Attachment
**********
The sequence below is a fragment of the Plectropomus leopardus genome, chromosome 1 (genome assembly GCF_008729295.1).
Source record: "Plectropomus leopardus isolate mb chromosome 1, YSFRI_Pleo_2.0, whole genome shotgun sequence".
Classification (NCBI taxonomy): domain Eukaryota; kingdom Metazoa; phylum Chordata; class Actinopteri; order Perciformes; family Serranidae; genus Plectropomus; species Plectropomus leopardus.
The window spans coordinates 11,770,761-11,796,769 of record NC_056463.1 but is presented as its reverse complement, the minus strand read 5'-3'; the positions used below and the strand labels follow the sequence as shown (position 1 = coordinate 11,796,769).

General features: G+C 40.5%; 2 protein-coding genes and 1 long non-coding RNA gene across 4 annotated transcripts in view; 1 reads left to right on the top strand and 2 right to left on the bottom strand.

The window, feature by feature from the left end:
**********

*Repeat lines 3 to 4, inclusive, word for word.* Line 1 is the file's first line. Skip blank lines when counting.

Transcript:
Classification (NCBI taxonomy): domain Eukaryota; kingdom Metazoa; phylum Chordata; class Actinopteri; order Perciformes; family Serranidae; genus Plectropomus; species Plectropomus leopardus.
The window spans coordinates 11,770,761-11,796,769 of record NC_056463.1 but is presented as its reverse complement, the minus strand read 5'-3'; the positions used below and the strand labels follow the sequence as shown (position 1 = coordinate 11,796,769).